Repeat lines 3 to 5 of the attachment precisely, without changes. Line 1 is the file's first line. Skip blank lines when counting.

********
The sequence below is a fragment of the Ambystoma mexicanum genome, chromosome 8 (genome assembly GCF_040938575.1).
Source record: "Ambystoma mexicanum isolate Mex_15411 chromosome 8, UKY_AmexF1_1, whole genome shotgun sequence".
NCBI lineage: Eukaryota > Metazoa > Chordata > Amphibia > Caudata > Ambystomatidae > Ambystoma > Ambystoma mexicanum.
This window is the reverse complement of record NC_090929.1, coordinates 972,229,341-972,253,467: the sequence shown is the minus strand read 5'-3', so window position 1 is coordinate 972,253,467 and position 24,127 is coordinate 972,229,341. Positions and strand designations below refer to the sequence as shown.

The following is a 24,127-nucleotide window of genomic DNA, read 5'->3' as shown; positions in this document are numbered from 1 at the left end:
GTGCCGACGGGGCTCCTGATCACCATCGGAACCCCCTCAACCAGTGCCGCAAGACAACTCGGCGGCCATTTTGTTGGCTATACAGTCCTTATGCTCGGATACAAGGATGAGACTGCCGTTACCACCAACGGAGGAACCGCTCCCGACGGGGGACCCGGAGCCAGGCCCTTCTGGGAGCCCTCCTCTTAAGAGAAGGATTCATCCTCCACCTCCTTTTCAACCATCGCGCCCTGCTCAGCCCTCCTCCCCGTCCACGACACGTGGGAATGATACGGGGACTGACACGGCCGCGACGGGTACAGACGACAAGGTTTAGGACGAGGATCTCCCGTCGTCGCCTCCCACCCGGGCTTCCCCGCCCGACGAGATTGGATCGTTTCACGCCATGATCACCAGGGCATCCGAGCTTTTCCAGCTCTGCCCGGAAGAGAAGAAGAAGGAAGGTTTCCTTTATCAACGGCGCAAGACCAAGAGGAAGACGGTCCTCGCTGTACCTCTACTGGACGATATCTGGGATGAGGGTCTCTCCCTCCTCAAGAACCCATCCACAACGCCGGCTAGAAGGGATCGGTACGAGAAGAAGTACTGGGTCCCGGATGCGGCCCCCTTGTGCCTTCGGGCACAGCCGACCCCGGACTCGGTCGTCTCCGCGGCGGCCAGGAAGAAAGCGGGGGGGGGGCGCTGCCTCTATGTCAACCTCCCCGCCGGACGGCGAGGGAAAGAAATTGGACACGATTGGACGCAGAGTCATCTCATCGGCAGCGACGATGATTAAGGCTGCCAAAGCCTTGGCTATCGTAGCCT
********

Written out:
NCBI lineage: Eukaryota > Metazoa > Chordata > Amphibia > Caudata > Ambystomatidae > Ambystoma > Ambystoma mexicanum.
This window is the reverse complement of record NC_090929.1, coordinates 972,229,341-972,253,467: the sequence shown is the minus strand read 5'-3', so window position 1 is coordinate 972,253,467 and position 24,127 is coordinate 972,229,341. Positions and strand designations below refer to the sequence as shown.

The following is a 24,127-nucleotide window of genomic DNA, read 5'->3' as shown; positions in this document are numbered from 1 at the left end: